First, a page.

An emotion regulation strategy known as cognitive reappraisal helped reduce the typically heightened and habitual attention to drug-related cues and contexts in cocaine-addicted individuals, a study by Mount Sinai researchers has found. In a paper published in PNAS, the team suggested that this form of habit disruption, mediated by the prefrontal cortex (PFC) of the brain, could play an important role in reducing the compulsive drug-seeking behavior and relapse that are the hallmarks, and long-standing challenges, of addiction.
"Relapse in addiction is often precipitated by heightened attention-bias to drug-related cues, which could consist of sights, smells, conversations, anything that reminds someone of their previous drug use," said lead author Muhammad A. Parvaz, PhD, Assistant Professor of Psychiatry and Neuroscience, at the Icahn School of Medicine at Mount Sinai, who studies brain-based and behavioral markers that can inform and track addiction treatment and its outcomes. "Our study is the first to suggest that increasing self-regulation of arousal to drug-related cues through cognitive reappraisal could disrupt the brain's automatic attention-bias to these cues, potentially leading to a reduction in compulsive drug-seeking behavior, even outside the lab, in individuals with substance use disorders."
Cocaine is a powerful central nervous system stimulant whose misuse poses serious health risks and side effects. Cocaine addiction is recognized as a treatment-resistant disorder that has reached epidemic proportions nationally and globally. In the United States alone, hundreds of thousands of people are treated in emergency rooms each year following severe (mostly cardiovascular) symptoms associated with use of cocaine. Chronic use of substances of abuse, including cocaine, biases the attentional systems of the brain towards enhanced attention to drug-related cues in the environment (also known as attention-bias), which is considered a risk factor for relapse.
In this study the Mount Sinai researchers postulated that using cognitive reappraisal could disrupt the habitual enhanced attention allocation to drug-related cues in individuals with cocaine use disorder. Cognitive reappraisal is an emotion regulation technique, in which individuals are trained to self-regulate (thereby engaging the prefrontal cortex) the emotional response to a confronted cue or context by reinterpreting its meaning. For example, lines of cocaine in a given picture can be reinterpreted as a movie prop with sugar powder cut in lines to only appear as cocaine. While cognitive appraisal has been employed by prior studies to reduce participants' reactivity to drug cues, Mount Sinai's research is the first to use this emotion regulation technique in individuals with cocaine addiction for its impact on spontaneous (uninstructed and habitual) attention-bias to cocaine-related cues.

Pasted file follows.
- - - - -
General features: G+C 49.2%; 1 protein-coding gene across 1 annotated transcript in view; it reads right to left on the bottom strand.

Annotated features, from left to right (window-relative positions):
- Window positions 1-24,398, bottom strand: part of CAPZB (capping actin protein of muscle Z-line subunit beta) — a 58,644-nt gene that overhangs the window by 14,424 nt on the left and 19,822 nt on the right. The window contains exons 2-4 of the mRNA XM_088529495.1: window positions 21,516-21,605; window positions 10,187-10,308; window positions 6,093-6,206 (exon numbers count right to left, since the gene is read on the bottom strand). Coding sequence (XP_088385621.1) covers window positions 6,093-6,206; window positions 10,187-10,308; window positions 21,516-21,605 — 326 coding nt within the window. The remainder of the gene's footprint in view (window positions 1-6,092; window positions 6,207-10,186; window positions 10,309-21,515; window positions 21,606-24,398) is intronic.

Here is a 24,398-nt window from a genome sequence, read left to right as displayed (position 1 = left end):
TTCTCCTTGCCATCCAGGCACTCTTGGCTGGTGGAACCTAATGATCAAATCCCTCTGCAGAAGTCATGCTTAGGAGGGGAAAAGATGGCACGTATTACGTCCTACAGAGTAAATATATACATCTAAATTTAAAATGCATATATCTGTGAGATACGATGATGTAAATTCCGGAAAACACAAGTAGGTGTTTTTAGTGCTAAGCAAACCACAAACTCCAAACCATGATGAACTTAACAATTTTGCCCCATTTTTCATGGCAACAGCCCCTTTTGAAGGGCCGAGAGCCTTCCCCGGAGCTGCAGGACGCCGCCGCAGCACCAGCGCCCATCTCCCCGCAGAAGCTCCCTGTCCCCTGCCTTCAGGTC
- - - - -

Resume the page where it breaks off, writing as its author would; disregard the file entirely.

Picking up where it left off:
"Modification of attention-bias has been a fundamental, albeit elusive, target for relapse reduction over the years," said Dr. Parvaz, who also is Director of the Motivational and Affective Psychopathologies Laboratory at Mount Sinai. "We found that cognitive reappraisal, a function of prefrontal control, decreased spontaneous attention-bias to drug-related cues in people with cocaine addiction. Put another way, increased PFC-mediated cognitive control (of the appraisal process) resulted in enhanced self-regulation of automatic (hard to control) attentional processes in humans with drug addiction."
Through our work and based on the prefrontal cortical mediated benefits of cognitive reappraisal, we have provided a promising framework for self-regulation of automatic bottom-up and very hard to resist drug cue-reactivity, as potentially generalizable to reduced drug use outside the lab and applicable to addiction to drugs other than cocaine. With further research, we think these results could contribute to the development of a readily deployable cognitive behavioral and personalized intervention strategy, to be used by those who battle drug addiction. Contributing to the development of empirically-validated neuroscience-based interventions for drug addiction has been an important goal in our lab"
Rita Z. Goldstein, PhD, Professor of Psychiatry and Neuroscience, and Chief of the Neuropsychoimaging of Addiction and Related Conditions research program, at Mount Sinai, and senior author of the paper